I really enjoyed the imagination behind this book. The main character is western girl whose life is suddenly up-rooted to Japan and I found her reactions to be really relatable. She of course meets a gorgeous Japanese guy… but he has dark secrets and an even darker power…

You can find my review of the first book HERE

Shadows on the Moon 
 Barefoot on the Wind 

 Zoe Marriott

YA Fantasy/ Retelling

These books are simply beautifully and are re-tellings of the classic fairytales, Cinderella and Beauty and the Beast. Given a Japanese twist, and set in a fantastical version of feudal Japan, they are a definite must read!

Find my reviews HERE and HERE

The Name of the Blade Trilogy 

Zoe Marriott

YA Fantasy with modern day setting!

Yes, Zoe Marriott gets a second mention because her books are just that awesome! And although this trilogy is actually set in London, the main character is of Japanese heritage and her adventures are something straight out of a manga. Another must read!

My Reviews for the first all three books are HERE and HERE and HERE

The Red Winter Trilogy

Marie Annette

YA Fantasy with modern day setting!

I only recently discovered this series, and am desperately waiting to get my hands on the last book. Its got everything! Romance, Demons, a heart-pounding plot and so much page-turning goodness!!

I’ve reviewed Book’s one and two HERE and HERE.

Tales of the Otori
 (Across the Nightingale Floor)

Lian Hearn

YA Fantasy

It’s been a few years since I’ve read this series (back in my pre-blog days) but there was a lot to like about it. In fact… I think its time I gave this one a re-read myself!

Chat to me!

Any that I’m missing? If you know of any more great Japanese themed books please shout them out to me in the comments. I’m always on the lookout for more - whether they be Middle Grade, YA, NA or Adult :)

Take care guys and happy reading!

Tuesday, 6 June 2017

May in Review

(Kamloops - Road-tripping in Canada!)

May in Review

Hey lovelies - how is life treating you all? Can you believe May is over already? I don't know about everyone else, but for me 2017 is passing by super super fast.

 Here are my May highlights:

(One Star for everyday of writing!)

  • I HIT 50K ON MY MIDDLE GRADE WIP! I’m finally writing again, and this month I took my WIP from 35K to 50K. Thanks to some handy tools and V.E Schwab’s awesome star system (You can find more info on that on my post: WRITING HACKS & TRICKS) I’m well on my way to hitting my 60K goal and should have my first draft finished soon! Exciting!!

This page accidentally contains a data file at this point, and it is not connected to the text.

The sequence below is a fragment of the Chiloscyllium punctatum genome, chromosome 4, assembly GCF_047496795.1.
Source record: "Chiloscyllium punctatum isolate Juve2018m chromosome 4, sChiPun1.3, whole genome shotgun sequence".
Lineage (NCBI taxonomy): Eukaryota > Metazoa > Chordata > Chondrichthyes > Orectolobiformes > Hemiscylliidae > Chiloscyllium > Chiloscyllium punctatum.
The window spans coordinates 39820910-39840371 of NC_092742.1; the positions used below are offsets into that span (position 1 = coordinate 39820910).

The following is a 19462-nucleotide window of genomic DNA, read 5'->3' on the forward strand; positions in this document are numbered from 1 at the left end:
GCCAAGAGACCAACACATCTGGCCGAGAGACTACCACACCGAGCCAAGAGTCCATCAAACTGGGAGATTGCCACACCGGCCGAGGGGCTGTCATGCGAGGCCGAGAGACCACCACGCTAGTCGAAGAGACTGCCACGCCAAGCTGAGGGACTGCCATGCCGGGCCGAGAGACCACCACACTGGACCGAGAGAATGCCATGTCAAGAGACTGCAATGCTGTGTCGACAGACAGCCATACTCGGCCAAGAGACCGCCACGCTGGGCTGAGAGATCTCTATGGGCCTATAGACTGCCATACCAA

• I READ ELEVEN BOOKS! Not only did I hit my reading target for this month, but I’ve reached 50/100 books on my Goodreads Challenge, which puts me eight books ahead of schedule! … That’s never happened before. 

  • MOUNTAINS, LAKES and LOG CABINS! My boyfriend and I took a drive across Canada. Not only was the weather gorgeous but the scenery was simply stunning. Although I think my boyfriend was rather worried by how many pictures I took of ducks and gofers… *So much cuteness!*

  • I’M GOING BACK TO ENGLAND! Yep, I finally booked my ticket home. I think my mother had lost all hope of me ever returning! But on the 5th of July I will be back on home soil :) … Now I’ve just got to keep my fingers crossed that my brother has managed to keep his hands off my easter eggs!

  • 88 CUPS OF TEA - And no, that’s not a one-day achievement of mine, but a podcast I recently discovered. Ran by the amazing Yin Chang, it features interviews with bestselling YA authors like V.E Schwab, Victoria Aveyard, Alexandra Bracken, Angie Thomas, Louise O'Neill and so many more. Packed with writing & publishing advice, plus fun facts and laughs I really urge you guys to check it our HERE.

And that pretty much wraps up my month. Aside from reading, writing and hitting the gym, May has been pretty quiet for me. I’m massively behind on book reviews, and the blog in general, but since I’ve made finishing my WIP my priority hopefully I will catch up with it all soon.

Books Read

  1. Empire of Storms by Sarah J Maas ****
  2. The Raven Boys by Maggie Stiefvater ***
  3. Spindles Fire by Lexa Hillyer **
  4. The Last Duchess by Laura Powell ***
  5. Newts Emerald by Garth Nix ***
  6. The Winners Crime by Marie Rutkoski ****
  7. Duels and Deceptions by Cindy Anstey ***
  8. Love & Gelato by Jenna Evans Welch ****
  9. The Weight of Feathers by Anna Marie McLemore *****
  10. Ruined by Amy Tintera ***
  11. The Winners Kiss by Marie Rutkoski ****

I ticked so many books off my TBR list this month - Thank You North Vancouver Library! My favourites though were:

 THE WINNERS CURSE Trilogy by Marie Rutkoski - her writing just flows so beautifully. 

Then there was LOVE AND GELATO which has made me crave a holiday to Italy - such a fab summer read. 

However the WEIGHT OF FEATHERS was my most unusual read. I hated the first 75 pages but soon found myself hooked by the spell binding world Anna Mclemore created. If you like magical realism it is definitely one to check out!

Books Reviewed

Other Posts:

And that wraps up my May. How was it for the rest of you? Is life treating you all well?